A pilot study from the University of California shows that regular grape consumption could help to ward off Alzheimer’s disease by stimulating metabolic activity within the brain.
The trial, funded by the California Table Grape Commission, reveals that consuming grapes twice a day for six months protected against significant metabolic decline in Alzheimer-related areas of the brain in a study of people with early memory decline.
Low metabolic activity in these areas of the brain is a hallmark of early stage Alzheimer’s disease.
Additionally, those consuming a grape-enriched diet also exhibited increased metabolism in other areas of the brain that correlated with individual improvements in attention and working memory performance, compared to those on the non-grape diet.
“The study examines the impact of grapes as a whole fruit versus isolated compounds and the results suggest that regular intake may provide a protective effect against early decline associated with Alzheimer’s disease,” said Dr Daniel Silverman, who led the study.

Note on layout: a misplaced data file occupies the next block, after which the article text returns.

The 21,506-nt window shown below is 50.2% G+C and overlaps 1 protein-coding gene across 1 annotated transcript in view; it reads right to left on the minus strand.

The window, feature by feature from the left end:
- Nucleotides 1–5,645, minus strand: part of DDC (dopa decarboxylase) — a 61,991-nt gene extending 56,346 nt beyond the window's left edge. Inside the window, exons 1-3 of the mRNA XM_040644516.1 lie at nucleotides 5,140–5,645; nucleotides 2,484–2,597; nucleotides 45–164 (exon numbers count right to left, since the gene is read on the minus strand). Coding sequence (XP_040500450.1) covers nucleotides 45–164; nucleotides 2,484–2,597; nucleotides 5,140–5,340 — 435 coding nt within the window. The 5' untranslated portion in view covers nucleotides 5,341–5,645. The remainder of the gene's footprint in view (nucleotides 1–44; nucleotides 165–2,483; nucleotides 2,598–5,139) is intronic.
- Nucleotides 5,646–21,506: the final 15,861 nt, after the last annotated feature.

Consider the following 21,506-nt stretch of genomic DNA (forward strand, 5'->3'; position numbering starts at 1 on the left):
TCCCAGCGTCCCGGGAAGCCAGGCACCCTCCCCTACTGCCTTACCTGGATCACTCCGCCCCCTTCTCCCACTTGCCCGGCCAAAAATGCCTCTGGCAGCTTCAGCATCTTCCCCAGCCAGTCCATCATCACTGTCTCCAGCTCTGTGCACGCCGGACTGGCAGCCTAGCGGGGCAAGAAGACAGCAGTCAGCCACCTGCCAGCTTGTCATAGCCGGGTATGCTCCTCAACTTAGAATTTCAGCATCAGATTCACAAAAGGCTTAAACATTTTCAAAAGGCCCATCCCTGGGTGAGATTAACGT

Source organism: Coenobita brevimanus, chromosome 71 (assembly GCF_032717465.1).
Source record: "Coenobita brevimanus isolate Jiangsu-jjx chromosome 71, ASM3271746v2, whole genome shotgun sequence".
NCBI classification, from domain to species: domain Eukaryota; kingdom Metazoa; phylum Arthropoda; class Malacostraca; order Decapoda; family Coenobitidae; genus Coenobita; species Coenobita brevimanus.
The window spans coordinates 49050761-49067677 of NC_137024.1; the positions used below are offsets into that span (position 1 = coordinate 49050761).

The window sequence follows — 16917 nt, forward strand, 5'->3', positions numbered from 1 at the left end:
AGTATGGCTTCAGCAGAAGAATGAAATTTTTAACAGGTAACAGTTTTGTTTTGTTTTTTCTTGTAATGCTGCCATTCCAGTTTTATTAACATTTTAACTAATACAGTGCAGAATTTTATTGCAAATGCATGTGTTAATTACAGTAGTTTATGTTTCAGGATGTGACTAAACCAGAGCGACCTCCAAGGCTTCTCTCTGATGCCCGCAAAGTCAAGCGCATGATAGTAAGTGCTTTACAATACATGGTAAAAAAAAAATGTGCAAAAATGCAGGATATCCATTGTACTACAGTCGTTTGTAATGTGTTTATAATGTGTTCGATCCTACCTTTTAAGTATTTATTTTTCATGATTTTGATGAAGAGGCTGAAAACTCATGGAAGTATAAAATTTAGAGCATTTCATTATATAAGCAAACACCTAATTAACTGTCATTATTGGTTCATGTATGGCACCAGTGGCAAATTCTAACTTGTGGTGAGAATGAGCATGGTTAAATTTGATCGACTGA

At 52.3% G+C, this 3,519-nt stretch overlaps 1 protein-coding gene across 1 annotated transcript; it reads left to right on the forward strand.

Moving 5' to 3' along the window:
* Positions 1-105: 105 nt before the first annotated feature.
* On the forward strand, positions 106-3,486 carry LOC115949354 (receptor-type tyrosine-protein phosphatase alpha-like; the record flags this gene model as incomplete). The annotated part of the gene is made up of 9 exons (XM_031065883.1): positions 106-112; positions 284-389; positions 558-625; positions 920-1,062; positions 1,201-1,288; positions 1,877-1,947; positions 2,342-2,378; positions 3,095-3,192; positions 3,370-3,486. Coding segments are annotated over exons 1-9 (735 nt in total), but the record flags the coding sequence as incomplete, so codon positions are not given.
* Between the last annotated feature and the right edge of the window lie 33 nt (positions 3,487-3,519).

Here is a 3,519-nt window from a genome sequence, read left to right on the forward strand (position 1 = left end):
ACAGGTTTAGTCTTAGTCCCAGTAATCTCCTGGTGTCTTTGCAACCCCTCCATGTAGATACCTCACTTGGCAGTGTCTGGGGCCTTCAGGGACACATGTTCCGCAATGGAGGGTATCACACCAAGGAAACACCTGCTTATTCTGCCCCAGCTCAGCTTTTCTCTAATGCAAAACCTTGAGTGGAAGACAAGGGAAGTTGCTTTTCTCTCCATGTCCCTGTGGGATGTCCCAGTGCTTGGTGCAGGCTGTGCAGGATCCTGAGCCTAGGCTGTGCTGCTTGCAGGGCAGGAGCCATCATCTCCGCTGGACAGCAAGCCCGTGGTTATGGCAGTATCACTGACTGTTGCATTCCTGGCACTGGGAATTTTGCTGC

“This pilot study contributes to the growing evidence that supports a beneficial role for grapes in neurologic and cardiovascular health, however, more clinical studies with larger groups of subjects are needed to confirm the effects observed here.”
Grape polyphenols help promote antioxidant and anti-inflammatory activities. Research suggests that grapes may help support brain health by working in several ways – from reducing oxidative stress in the brain to promoting healthy blood flow, helping maintain levels of a key brain chemical that promotes memory and exerting anti-inflammatory effects.